Mozambique

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WorldIndian OceanAfricaEast AfricaMozambique

An online cruising guide for yachts sailing around Mozambique.

Mozambique
17°36.128'S, 035°26.513'E Chart icon.png
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Map
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Flag
Capital Maputo
Language Portuguese. Also English, Swahili, Makhuwa and Sena
Currency Mozembican Metical (MZN)
Time zone CAT (UTC+2)
Calling code +258

Mozambique's eastern coastline along the Indian Ocean is more than 1,000km long, a fantastic draw for scuba divers, fishermen, sailors and beach lovers. Mozambique, officially the Republic of Mozambique (Portuguese: Moçambique or República de Moçambique), is bordered by the Indian Ocean to the east, Tanzania to the north, Malawi and Zambia to the northwest, Zimbabwe to the west and Swaziland and South Africa to the southwest. It was explored by Vasco da Gama in 1498 and colonized by Portugal in 1505. By 1510, the Portuguese had control of all of the former Arab sultanates on the east African coast. From about 1500, Portuguese trading posts and forts became regular ports of call on the new route to the east.

Charts

Source
Chart Number - Chart Name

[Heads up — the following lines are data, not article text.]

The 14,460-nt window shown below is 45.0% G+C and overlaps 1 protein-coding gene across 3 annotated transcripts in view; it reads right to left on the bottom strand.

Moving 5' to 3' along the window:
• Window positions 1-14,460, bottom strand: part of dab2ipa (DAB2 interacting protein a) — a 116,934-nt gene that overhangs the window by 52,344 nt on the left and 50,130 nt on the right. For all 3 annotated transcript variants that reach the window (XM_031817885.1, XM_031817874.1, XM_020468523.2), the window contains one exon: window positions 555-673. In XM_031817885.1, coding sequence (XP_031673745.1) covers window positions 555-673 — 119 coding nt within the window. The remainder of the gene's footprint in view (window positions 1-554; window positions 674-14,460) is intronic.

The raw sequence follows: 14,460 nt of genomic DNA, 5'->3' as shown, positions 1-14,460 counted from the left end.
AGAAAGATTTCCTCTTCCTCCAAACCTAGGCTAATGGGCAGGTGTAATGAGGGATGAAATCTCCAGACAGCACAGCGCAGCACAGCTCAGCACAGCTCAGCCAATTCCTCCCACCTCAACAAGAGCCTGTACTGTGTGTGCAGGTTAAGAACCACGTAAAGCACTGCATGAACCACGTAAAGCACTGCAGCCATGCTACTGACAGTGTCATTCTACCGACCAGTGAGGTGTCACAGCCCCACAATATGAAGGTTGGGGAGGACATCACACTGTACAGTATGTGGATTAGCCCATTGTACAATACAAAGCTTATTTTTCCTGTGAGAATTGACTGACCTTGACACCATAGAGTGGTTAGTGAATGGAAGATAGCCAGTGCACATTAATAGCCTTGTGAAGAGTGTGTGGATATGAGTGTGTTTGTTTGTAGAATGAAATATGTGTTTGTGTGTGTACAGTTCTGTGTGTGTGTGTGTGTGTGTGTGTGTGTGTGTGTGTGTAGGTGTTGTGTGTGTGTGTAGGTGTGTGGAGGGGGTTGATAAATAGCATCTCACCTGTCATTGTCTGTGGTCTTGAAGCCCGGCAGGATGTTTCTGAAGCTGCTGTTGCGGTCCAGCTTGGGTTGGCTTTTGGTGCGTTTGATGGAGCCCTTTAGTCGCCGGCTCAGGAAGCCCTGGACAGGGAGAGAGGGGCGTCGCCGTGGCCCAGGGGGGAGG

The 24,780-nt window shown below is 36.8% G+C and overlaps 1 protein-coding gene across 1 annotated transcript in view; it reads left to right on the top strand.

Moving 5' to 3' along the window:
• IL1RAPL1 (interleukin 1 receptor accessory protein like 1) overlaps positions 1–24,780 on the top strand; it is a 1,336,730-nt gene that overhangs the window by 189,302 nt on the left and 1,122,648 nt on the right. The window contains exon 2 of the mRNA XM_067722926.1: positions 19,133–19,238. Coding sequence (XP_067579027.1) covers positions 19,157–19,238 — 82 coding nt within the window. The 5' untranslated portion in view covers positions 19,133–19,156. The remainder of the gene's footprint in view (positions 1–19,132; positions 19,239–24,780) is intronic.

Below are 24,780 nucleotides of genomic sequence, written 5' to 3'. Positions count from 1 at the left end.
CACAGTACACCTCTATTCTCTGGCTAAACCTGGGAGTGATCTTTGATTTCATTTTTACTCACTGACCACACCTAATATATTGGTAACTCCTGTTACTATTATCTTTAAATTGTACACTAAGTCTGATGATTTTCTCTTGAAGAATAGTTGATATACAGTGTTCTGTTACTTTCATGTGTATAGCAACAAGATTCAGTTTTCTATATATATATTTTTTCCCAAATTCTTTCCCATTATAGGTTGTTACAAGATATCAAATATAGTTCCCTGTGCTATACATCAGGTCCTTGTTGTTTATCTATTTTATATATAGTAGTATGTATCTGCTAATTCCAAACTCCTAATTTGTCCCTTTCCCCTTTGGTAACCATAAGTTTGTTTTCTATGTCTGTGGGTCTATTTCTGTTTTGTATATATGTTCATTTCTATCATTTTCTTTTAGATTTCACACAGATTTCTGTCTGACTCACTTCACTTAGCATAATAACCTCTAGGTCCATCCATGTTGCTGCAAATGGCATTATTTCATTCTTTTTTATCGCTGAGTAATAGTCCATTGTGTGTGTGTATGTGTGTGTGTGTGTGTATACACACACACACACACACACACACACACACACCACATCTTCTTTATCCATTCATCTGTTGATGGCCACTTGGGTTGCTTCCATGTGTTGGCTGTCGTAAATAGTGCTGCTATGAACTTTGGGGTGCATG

Chart Number - Chart Name
Source
Chart Number - Chart Name

Weather

Mozambique has a tropical climate with two seasons. A wet season from October to March and a dry season from April to September. Climatic conditions, however, vary depending on altitude. Rainfall is heavy along the coast and decreases in the north and south. Annual precipitation varies from 500 to 900 mm (20 to 35 inches) depending on the region with an average of 590 mm (23 inches). Cyclones are also common during the wet season. Average temperature ranges in Maputo are from 13 to 24 degrees Celsius (55 to 75 degrees Fahrenheit) in July to 22 to 31 degrees Celsius (72 to 88 degrees Fahrenheit) in February.

The prevailing winds are Southeast to Southwest and the coast is influenced by sea breezes with stronger onshore winds in the afternoons. In the northern part the Southeast trade winds blow during February to June and Northeast winds blow from July to January.

Sources of weather forecasting:

Passages

List popular passages/routes, timing, etc.

Islands

Communication

Also see World Cruiser's Nets.

Navigation

It is not wise to consider cruising this region between November and May as this is both the rainy and cyclone season. Towards the southern end of this region, a high incidence of cold fronts and gales can be experienced between July and August. Lighthouse 02:48, 29 October 2007 (MDT)

Entrance

Arrival

Usual Ports of Entry are Maputo in the south and Nacala in the north.

Departure

Details?

Customs and Immigration

Customs

  • Firearms and ammunition MUST be declared and are normally held in custody till your departure.

Immigration

On arrival in Mozambique, immigration will stamp your passport and issue 30 day embarkation cards (in lieu of visas). These cards can be extended if arranged timeously (before expiry).

Fees and Charges

Restrictions

Health and Security

Health